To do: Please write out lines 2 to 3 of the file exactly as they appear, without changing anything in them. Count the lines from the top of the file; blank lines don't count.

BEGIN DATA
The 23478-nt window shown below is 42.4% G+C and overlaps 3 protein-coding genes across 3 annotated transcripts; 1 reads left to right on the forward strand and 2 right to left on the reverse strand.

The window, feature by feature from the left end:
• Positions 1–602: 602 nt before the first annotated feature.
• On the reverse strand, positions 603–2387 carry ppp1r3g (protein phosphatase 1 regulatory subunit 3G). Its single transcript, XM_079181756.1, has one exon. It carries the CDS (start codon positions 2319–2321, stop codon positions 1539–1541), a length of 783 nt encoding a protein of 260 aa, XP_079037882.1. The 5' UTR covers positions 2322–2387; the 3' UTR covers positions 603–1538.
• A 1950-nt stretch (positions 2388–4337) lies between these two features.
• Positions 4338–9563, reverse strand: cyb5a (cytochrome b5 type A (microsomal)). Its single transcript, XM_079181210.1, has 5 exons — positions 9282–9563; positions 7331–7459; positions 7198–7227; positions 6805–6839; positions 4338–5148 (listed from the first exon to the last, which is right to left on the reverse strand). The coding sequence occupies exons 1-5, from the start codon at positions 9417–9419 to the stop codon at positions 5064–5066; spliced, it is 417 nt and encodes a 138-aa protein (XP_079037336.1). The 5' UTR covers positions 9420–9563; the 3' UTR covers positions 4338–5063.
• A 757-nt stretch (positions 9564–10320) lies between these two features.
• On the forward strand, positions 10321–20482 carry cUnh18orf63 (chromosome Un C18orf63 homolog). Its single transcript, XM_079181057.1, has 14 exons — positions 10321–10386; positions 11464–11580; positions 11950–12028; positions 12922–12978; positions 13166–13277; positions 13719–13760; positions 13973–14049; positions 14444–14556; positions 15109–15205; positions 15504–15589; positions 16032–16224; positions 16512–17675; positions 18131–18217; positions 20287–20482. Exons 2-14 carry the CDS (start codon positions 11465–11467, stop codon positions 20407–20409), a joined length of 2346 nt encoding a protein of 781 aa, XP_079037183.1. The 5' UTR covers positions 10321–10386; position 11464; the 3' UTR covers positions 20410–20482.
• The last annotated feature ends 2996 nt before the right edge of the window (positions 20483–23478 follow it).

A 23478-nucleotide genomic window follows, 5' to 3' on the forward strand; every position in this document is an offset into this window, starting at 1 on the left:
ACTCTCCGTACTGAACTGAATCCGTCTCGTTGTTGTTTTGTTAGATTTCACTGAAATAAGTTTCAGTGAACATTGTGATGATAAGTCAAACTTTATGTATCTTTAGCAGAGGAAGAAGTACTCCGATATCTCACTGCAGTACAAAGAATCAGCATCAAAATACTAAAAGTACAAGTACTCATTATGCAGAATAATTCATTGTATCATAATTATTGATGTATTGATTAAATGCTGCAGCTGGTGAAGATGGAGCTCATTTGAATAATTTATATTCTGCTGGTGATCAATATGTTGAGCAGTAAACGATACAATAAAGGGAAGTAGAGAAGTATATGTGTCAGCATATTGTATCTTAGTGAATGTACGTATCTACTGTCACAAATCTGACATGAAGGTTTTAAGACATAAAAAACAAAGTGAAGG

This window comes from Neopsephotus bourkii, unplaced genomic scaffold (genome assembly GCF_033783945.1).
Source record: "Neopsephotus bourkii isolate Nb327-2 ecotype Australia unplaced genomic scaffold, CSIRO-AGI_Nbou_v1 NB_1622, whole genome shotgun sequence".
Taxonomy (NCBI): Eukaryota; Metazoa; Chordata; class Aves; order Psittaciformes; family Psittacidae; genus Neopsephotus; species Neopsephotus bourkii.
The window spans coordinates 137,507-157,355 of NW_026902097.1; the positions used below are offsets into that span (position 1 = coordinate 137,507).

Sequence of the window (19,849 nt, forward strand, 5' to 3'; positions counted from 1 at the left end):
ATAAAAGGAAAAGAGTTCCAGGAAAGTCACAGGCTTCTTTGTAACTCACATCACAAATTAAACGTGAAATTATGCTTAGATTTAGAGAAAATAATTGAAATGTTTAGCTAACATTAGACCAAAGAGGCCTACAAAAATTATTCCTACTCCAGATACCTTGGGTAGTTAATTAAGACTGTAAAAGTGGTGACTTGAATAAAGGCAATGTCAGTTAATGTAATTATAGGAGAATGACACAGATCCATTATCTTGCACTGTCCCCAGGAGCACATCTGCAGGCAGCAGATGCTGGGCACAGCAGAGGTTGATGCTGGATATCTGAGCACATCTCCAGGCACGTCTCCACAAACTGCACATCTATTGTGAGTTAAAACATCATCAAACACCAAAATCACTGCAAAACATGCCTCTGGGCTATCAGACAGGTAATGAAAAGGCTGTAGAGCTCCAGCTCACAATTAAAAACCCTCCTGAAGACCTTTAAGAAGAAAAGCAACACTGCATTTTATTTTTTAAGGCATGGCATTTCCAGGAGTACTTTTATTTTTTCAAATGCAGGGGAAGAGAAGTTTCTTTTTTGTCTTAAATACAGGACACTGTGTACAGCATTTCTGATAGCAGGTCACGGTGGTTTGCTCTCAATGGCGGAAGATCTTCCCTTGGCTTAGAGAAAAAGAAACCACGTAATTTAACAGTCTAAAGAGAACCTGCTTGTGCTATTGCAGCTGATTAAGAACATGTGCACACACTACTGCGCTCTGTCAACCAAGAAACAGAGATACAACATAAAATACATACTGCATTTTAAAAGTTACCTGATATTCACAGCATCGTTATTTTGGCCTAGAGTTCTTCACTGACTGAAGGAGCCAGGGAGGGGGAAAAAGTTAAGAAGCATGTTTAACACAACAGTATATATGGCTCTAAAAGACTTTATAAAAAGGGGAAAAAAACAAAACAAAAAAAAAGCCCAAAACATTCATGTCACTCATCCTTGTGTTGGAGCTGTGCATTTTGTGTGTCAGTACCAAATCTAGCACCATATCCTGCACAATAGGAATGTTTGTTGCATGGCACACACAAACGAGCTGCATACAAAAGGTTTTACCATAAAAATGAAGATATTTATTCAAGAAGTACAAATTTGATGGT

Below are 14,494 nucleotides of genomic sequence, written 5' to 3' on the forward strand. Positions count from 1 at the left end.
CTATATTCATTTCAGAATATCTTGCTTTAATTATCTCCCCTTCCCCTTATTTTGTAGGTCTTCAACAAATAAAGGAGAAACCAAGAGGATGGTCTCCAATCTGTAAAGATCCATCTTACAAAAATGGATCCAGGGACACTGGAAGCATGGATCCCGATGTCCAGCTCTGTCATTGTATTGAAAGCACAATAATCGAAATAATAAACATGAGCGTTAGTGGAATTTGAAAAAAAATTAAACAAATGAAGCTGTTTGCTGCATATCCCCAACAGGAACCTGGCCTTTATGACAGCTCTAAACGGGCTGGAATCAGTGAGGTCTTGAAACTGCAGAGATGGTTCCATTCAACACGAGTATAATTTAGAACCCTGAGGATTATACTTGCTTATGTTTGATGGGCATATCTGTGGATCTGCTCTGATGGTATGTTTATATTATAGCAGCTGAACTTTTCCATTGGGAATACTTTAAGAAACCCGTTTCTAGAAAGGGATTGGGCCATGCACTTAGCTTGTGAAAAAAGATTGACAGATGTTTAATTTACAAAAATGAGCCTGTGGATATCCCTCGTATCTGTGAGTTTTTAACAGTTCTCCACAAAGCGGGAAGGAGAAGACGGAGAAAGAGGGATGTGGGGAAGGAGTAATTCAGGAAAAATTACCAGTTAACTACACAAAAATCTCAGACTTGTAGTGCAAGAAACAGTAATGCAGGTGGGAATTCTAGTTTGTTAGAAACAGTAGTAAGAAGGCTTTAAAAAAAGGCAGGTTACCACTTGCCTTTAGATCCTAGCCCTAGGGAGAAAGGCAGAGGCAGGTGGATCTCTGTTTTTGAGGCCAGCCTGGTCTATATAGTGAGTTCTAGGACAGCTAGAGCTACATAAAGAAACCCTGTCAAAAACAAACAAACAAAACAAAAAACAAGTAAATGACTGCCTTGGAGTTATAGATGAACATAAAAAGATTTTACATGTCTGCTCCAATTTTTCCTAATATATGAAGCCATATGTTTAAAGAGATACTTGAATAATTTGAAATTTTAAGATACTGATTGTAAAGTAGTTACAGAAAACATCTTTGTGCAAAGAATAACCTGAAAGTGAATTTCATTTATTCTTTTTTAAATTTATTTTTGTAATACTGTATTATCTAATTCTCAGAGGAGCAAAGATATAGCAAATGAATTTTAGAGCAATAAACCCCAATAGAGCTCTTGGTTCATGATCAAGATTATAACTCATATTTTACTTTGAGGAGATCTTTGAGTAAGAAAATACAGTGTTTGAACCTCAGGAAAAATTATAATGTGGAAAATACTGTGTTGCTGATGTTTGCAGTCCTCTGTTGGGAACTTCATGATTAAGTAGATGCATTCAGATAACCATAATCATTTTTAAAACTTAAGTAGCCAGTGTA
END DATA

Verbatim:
The window, feature by feature from the left end:
• Positions 1–602: 602 nt before the first annotated feature.